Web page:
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January 23, 2013 5:03 PM The House GOP’s Strange, Hollow “Victory”

By Ed Kilgore

So today the House passed their ultra-gimmicky temporary debt limit bill today that threatened not a global economic collapse but a congressional pay suspension, in the pursuit of a demand not for vast reductions in federal domestic spending but for a Senate budget resolution. Enough Democrats voted for the measure that the defection of 33 Republicans from the hell-no-let’s-blow-up-the-economy faction was acceptable.

But conservatives on the fence also got a concession in the way of a public promise that the House GOP’s own budget resolution would balance the federal budget within ten years without new revenues, which will require levels of cuts that could make the 2011-2012 Ryan Budgets look like something out of the playbook of the early Fabian Society (see Greg Sargent’s analysis with help from the Center for Budget and Policy Priorities for illustrations).

The other aspect of the internal GOP maneuver is that now the pressure on the House leadership to make the next confrontation over appropriations (the pending sequesters and a soon-to-expire stopgap funding bill) an apocalyptic exercise with a serious government shutdown—always a national crowd-pleaser since Newt Gingrich tried it out in 1995—is enormous.

Even before then, we’ll have the spectacle of the Senate passing a budget resolution with more revenues as well as spending cuts, which will lead House Republicans to shriek that they meant a real budget, which means one that only includes domestic spending cuts (preferably the entitlement “reforms” Republicans are afraid to propose on their own). So nothing will have really been accomplished, other than the sound and fury necessary to obscure the fact that the would-be debt-limit hostage has escaped Congress, perhaps (one can only hope) for good.

Ed Kilgore is a contributing writer to the Washington Monthly. He is managing editor for The Democratic Strategist and a senior fellow at the Progressive Policy Institute. Find him on Twitter: @ed_kilgore.

Comments

  • NCSteve on January 23, 2013 5:09 PM:

    I'm predicting a budget that assumes a huge influx of new revenue created by a sudden increase in the supply of magic confidence pixie dust for job creators.

  • Jim Stuart on January 23, 2013 5:18 PM:

    I posted this same comment on an earlier entry.


    The Martin Wolf FT article you reference, Ed, is important(http://on.ft.com/Wgs1C7). In it, Wolf references a recent CBPP study that shows with another $1.2 Trillion in policy cuts, i.e., the size of the sequester, plus interest savings, will stabilize US Debt at 73% of GDP by the end of the decade (http://bit.ly/RGGJSe). True, after ten years, we must address healthcare costs, but 10 years is an eternity.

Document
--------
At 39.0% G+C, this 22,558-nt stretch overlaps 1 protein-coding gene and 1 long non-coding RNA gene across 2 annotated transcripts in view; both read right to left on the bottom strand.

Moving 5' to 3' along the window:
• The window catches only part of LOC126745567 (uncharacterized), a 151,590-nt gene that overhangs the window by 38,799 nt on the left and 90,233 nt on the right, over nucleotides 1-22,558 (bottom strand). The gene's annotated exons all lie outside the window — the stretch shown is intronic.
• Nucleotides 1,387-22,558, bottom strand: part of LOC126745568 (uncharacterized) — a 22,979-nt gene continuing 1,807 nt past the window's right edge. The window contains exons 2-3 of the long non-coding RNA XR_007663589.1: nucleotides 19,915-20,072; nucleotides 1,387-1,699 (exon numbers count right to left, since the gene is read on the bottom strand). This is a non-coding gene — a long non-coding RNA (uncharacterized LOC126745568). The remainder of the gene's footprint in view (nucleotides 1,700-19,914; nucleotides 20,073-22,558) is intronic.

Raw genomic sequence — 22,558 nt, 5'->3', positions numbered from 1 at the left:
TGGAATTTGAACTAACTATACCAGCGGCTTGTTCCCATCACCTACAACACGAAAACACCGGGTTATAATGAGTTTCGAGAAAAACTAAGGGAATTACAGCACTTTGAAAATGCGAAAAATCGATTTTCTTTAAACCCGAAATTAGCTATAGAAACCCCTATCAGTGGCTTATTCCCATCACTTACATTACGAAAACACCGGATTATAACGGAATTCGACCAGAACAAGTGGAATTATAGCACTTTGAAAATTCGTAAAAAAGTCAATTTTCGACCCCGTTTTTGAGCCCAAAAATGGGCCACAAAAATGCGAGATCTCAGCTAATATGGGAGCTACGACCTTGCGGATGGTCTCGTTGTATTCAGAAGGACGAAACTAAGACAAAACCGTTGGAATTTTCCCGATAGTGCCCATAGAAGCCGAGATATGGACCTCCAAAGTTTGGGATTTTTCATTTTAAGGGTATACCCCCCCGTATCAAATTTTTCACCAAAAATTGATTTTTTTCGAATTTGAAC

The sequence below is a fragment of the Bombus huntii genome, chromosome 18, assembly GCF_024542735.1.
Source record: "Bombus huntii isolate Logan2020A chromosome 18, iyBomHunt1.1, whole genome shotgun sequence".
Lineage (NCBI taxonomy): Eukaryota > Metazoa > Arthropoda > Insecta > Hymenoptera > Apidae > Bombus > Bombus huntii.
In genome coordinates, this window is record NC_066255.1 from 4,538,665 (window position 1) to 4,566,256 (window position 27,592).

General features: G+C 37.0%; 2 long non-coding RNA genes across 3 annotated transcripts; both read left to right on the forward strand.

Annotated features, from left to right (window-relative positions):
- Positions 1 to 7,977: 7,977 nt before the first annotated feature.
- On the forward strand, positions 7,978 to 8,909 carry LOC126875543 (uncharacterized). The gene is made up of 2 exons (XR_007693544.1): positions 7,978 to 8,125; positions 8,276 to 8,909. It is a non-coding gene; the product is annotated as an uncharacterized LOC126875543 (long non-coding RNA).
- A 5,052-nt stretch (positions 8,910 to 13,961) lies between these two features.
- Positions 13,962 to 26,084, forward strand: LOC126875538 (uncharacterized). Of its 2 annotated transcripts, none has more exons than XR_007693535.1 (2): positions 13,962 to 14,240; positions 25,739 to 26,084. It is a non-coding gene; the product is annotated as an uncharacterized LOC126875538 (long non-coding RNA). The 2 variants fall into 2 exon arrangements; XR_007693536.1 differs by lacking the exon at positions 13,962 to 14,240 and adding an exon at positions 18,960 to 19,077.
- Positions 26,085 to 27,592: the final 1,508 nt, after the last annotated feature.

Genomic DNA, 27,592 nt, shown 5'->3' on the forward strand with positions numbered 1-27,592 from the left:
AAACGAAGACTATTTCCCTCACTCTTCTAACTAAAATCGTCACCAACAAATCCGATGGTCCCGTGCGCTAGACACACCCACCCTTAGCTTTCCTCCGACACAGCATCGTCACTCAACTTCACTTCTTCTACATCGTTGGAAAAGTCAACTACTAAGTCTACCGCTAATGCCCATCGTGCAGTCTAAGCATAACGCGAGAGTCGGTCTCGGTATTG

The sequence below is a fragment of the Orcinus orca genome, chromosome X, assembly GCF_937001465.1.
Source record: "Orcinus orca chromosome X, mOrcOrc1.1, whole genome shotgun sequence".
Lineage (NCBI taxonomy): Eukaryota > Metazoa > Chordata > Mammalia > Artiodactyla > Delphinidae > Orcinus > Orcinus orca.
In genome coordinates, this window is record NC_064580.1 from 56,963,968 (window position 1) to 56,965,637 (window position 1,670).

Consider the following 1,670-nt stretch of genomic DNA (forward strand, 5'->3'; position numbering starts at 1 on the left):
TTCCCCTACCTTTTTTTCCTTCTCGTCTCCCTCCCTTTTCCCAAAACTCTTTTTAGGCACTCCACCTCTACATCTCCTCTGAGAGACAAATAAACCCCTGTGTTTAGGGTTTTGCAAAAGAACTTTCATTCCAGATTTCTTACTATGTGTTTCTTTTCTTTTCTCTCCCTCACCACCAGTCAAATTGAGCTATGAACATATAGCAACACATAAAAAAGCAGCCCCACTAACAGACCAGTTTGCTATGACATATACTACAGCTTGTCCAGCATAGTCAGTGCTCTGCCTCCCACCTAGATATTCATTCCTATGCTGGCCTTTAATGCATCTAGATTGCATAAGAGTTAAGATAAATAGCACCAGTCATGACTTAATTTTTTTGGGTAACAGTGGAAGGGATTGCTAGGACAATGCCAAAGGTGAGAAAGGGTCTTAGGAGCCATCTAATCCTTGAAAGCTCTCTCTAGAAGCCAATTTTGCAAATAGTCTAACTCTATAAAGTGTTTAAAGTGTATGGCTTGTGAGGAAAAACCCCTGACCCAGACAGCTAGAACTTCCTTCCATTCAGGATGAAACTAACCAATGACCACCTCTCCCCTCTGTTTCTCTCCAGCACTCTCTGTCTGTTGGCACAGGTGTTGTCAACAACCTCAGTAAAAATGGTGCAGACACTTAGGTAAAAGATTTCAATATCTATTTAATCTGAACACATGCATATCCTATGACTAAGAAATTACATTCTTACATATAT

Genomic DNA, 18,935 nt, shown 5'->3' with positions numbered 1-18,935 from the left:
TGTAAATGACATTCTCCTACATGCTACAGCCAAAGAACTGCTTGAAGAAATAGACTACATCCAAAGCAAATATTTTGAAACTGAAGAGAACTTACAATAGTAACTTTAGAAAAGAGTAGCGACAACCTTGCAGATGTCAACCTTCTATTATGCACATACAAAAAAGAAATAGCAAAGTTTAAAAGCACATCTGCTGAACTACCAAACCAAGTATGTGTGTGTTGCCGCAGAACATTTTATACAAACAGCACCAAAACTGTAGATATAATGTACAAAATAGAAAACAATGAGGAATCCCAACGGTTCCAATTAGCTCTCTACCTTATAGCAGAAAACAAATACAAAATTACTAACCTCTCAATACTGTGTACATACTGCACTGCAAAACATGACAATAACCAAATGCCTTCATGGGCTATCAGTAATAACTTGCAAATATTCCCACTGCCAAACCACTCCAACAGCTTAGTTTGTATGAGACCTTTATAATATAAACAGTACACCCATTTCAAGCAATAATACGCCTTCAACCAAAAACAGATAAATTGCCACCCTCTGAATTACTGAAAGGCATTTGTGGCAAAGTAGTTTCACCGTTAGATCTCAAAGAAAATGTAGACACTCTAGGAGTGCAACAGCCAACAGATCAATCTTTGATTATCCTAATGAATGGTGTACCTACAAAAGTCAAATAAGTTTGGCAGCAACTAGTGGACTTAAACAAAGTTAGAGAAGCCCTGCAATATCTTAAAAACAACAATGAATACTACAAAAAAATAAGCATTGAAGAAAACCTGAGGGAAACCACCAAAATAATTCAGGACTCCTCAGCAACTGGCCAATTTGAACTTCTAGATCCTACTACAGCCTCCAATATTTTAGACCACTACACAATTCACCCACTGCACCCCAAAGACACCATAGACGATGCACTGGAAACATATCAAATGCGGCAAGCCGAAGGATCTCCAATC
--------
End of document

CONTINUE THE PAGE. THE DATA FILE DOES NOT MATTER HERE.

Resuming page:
In his press conference last week, Obama mentioned the $4 Trillion 10 year target in deficit reduction as something "almost everyone agrees to." And because of budget caps in the BCA, and the tax increase in ATRA, we are already at about $2.6 Trillion in deficit reduction. We need $1.4 Trillion more, which is $1.2 Trillion in policy cuts, plus interest savings.

    So if the sequester triggers, we're there. If Obama trades chained CPI for $600B new tax reform-derived revenue, along with a now reduced sequester of $600B, we're there. And there is $4 Trillion, and we will be there in one form or another by early March, and at that point Obama will say, "We're done." He will acknowledge the long term problem of healthcare cost increases, but he will say ACA plus further tweaking will take care of this. Has anyone noticed that National Health Expenditures have not budged from 17.9% of GDP for three years in a row(2009-2011), the first time its GDP % growth has flattened for more than one year? Has anyone noticed that Medicare costs have moderated for a fourth year in a row - they rose just 3.2% in 2012? CMMS and CBO say it's the recession. I'm not so sure. This didn't happen in 2001 or in 1991-1992. Something's happening, and Obama will say: "No cuts in Medicare benefits. No restructuring of the program. We WILL get cost growth under control."

    In any case, from Obama's viewpoint, budget discussions are almost done. If he did nothing, and the sequester triggered, CBO will show us at $4 Trillion from revised baseline. Over. Done. Now let's watch healthcare costs flatten due to ACA. Forget it, Republicans. These talks are over.

    It's quite possible the GOP will shut down the government in March. If so, like Gingrich and Co., they will lose. They might even try again in May, when the extended debt ceiling needs to be raised, and Obama refuses to negotiate. If so, they will lose again.

    Why do you think Obama didn't mention the budget in his Inaugural? He doesn't have to. It will soon be over. And the GOP will have lost their leverage to bring the Dems into a real bargaining conversation on entitlements. And at one level, Boehner will be right, but with a twist. The GOP will be in deep disarray, but not because Obama is Darth Vader, but because Republicans consistently underestimated and misinterpreted their opponent. So did many progressives, who became convinced that Obama was a Trojan Horse, who's real goal was to dismantle Medicare and Social Security.

    Talk about a long game, This one was hatched after the 2010 midterms and will be ended by June 2013. Wow. Simply WOW!!!